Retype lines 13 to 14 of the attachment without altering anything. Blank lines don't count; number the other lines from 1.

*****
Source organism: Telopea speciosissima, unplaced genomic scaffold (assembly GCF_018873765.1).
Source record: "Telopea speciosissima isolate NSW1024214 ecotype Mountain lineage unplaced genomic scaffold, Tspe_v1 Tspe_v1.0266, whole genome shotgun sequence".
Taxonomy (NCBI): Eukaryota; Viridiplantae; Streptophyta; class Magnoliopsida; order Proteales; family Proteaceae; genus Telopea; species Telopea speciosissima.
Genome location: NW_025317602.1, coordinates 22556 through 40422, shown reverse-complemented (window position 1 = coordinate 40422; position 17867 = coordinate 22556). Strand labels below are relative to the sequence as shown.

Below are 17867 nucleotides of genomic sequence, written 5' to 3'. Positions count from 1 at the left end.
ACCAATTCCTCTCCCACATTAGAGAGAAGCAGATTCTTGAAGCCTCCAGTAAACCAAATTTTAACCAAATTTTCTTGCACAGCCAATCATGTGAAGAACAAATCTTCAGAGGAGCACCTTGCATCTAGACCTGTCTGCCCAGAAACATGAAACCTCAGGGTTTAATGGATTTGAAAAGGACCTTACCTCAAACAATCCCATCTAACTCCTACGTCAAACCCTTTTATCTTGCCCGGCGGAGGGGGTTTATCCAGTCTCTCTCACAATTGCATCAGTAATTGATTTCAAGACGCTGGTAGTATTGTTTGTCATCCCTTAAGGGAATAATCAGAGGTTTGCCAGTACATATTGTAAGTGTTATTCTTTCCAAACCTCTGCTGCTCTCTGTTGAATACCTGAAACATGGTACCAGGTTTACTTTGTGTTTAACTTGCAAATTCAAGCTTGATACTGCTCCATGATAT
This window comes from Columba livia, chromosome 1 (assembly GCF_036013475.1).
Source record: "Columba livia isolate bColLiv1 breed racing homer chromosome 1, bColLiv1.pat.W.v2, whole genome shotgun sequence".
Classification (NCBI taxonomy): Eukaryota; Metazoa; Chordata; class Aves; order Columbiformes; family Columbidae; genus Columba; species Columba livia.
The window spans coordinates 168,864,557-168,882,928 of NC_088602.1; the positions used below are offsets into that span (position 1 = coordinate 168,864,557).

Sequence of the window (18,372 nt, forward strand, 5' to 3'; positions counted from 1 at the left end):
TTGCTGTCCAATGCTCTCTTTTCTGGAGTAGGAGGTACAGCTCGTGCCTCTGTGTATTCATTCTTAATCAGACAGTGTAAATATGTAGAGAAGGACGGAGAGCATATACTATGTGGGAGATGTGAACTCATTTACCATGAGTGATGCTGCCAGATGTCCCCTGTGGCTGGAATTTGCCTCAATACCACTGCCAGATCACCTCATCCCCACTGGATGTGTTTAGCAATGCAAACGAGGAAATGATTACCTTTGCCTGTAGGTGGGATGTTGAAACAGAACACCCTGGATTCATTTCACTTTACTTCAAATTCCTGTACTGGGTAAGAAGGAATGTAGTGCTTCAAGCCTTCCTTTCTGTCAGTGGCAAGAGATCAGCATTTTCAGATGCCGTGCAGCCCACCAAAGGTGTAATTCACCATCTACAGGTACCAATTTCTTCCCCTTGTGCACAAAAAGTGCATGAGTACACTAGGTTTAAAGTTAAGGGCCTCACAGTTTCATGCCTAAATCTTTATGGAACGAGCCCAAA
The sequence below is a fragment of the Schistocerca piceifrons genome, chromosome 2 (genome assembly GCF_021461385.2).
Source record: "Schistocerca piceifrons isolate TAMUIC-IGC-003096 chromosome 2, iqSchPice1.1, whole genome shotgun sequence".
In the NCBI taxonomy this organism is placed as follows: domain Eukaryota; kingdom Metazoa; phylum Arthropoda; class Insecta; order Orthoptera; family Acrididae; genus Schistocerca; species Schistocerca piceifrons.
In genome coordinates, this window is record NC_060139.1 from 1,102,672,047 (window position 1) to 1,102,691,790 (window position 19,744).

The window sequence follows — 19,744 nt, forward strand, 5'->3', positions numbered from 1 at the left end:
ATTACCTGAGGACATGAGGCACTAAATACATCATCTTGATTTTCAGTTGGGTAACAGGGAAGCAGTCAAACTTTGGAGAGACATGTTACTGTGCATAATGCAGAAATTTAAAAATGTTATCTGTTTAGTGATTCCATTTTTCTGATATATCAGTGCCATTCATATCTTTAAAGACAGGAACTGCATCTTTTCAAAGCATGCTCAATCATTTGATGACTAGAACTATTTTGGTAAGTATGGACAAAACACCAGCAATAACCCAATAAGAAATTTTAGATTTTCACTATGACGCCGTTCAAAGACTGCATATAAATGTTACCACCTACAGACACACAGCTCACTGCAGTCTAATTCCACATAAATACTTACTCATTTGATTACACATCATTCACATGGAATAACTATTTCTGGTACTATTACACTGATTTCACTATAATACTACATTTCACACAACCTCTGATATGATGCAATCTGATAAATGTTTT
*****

The sequence below is a fragment of the Schistocerca piceifrons genome, chromosome 2 (genome assembly GCF_021461385.2).
Source record: "Schistocerca piceifrons isolate TAMUIC-IGC-003096 chromosome 2, iqSchPice1.1, whole genome shotgun sequence".